What Is A Private Equity Fund?


In today’s world, many of the goods, services, and products we see every day are from private equity-backed companies. Private equity is a foundational concept for anyone interested in investing, whether they are investing in the traditional market or commercial real estate.

It is an alternative investment class where money (capital) is invested into a fund that goes toward directly investing in companies or properties. Private equity firms use this type of investment with the goal of increasing the asset’s value over time and eventually selling it at a profit. These firms use capital raised from limited partners, including the creation of private equity funds, to invest in promising properties or other assets.

These are pools of capital meant for investment in assets, such as properties, that present an opportunity for a high rate of return. They tend to come with a fixed investment horizon, typically ranging from four to seven years. The firm then hopes to make a profit by using an exit strategy to sell the asset.

Types of Private Equity Funding


Firms raise capital from accredited and institutional investors for funds to invest in different types of assets. Some of the most popular types include distressed funding, leveraged buyouts, venture capital, fund of funds, and real estate.

Money in distressed funding is invested into troubled companies with underperforming business units or assets. The goal behind this type is to turn the companies around by making the necessary changes to management or operations. Alternatively, private equity firms may choose to make a sale of that company’s assets for profit instead.

Leveraged buyouts are one of the most popular forms of private equity funding. These involve buying out a company completely with the intention of improving its business and financial health. The firms use a variety of strategies to improve the company, from slashing employee count to replacing management teams. The firm then resells the business for profit to another interested party or by conducting an initial public offering (IPO).

Venture capital refers to when investors use funding to provide capital to entrepreneurs. This can include seed financing, early-stage financing, and Series A financing. Typically, investors provide financing to those companies or small businesses that show long-term growth potential.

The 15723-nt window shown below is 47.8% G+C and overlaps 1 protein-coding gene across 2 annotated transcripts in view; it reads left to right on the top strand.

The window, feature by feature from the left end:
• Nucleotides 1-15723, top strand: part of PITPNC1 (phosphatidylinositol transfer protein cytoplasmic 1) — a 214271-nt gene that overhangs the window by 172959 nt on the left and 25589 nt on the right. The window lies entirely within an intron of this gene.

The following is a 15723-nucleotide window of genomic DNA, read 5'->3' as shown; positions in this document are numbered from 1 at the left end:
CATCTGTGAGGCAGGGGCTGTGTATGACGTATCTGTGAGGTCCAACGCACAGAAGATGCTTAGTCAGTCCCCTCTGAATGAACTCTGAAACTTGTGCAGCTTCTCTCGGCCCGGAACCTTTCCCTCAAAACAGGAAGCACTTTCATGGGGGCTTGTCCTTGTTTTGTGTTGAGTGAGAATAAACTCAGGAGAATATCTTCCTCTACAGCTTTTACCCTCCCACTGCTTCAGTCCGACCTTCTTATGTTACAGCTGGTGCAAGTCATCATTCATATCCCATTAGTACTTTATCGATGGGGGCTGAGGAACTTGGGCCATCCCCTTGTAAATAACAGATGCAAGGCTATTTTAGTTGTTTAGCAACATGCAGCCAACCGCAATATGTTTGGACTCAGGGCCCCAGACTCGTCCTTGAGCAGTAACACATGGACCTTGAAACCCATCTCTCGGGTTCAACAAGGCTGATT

Fund of funds is a type that focuses on investing in other funds, usually of the mutual or hedge variety. This type offers a backdoor entry to investors who cannot normally afford the minimum capital requirements needed for those types of investments.

Real estate private equity are funds used to invest in commercial real estate properties or real estate investment trusts (REITs). The difference between the two lies in how each is applied. A REIT is typically a corporation, trust, or association that invests directly in income-producing real estate. It may also be traded like a stock. Meanwhile, a real estate fund is a type of mutual fund primarily focused on investing in securities offered by public real estate companies. Real estate private equity saw a surge following the 2008 financial crisis.

In many cases, there are long holding periods in order to ensure a turnaround for distressed companies or to allow for liquidity events such as IPOs or sale to a public company. The amount of time an investor or firm holds an asset largely depends on the asset itself and the strategy the investor or firm chooses to use.

Understanding Private Equity Real Estate


Private equity real estate funds allow high-net-worth individuals and institutions to invest in equity and debt holdings related to real estate assets. Usually, general partners invest in a variety of property types in different locations, ranging from new developments and raw land to complete redevelopments of existing properties. In some cases, investors may pursue a core or core-plus strategy, where the property needs little to no redevelopment. These kinds of properties have the potential to offer predictable cash flow.

Within these types of real estate investments, capital is commonly pooled and structured as limited partnerships, limited liability companies, S-corps, C-corps, collective investment trusts, private REITs, and other structures.